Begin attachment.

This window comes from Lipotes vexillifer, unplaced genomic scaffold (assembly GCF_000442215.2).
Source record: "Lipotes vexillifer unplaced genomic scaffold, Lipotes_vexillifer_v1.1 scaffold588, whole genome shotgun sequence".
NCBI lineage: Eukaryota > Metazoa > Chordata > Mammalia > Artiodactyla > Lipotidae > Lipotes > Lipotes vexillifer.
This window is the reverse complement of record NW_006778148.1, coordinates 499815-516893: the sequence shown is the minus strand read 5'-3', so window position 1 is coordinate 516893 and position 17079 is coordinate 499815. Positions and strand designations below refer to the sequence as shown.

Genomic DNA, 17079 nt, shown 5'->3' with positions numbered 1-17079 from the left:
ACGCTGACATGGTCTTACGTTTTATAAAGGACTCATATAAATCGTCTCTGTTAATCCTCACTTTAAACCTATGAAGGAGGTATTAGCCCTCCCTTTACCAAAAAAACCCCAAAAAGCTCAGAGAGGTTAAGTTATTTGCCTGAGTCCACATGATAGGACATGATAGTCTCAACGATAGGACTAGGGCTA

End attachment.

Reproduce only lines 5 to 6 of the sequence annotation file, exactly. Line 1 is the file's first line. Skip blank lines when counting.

Genomic DNA, 17079 nt, shown 5'->3' with positions numbered 1-17079 from the left:
ACGCTGACATGGTCTTACGTTTTATAAAGGACTCATATAAATCGTCTCTGTTAATCCTCACTTTAAACCTATGAAGGAGGTATTAGCCCTCCCTTTACCAAAAAAACCCCAAAAAGCTCAGAGAGGTTAAGTTATTTGCCTGAGTCCACATGATAGGACATGATAGTCTCAACGATAGGACTAGGGCTA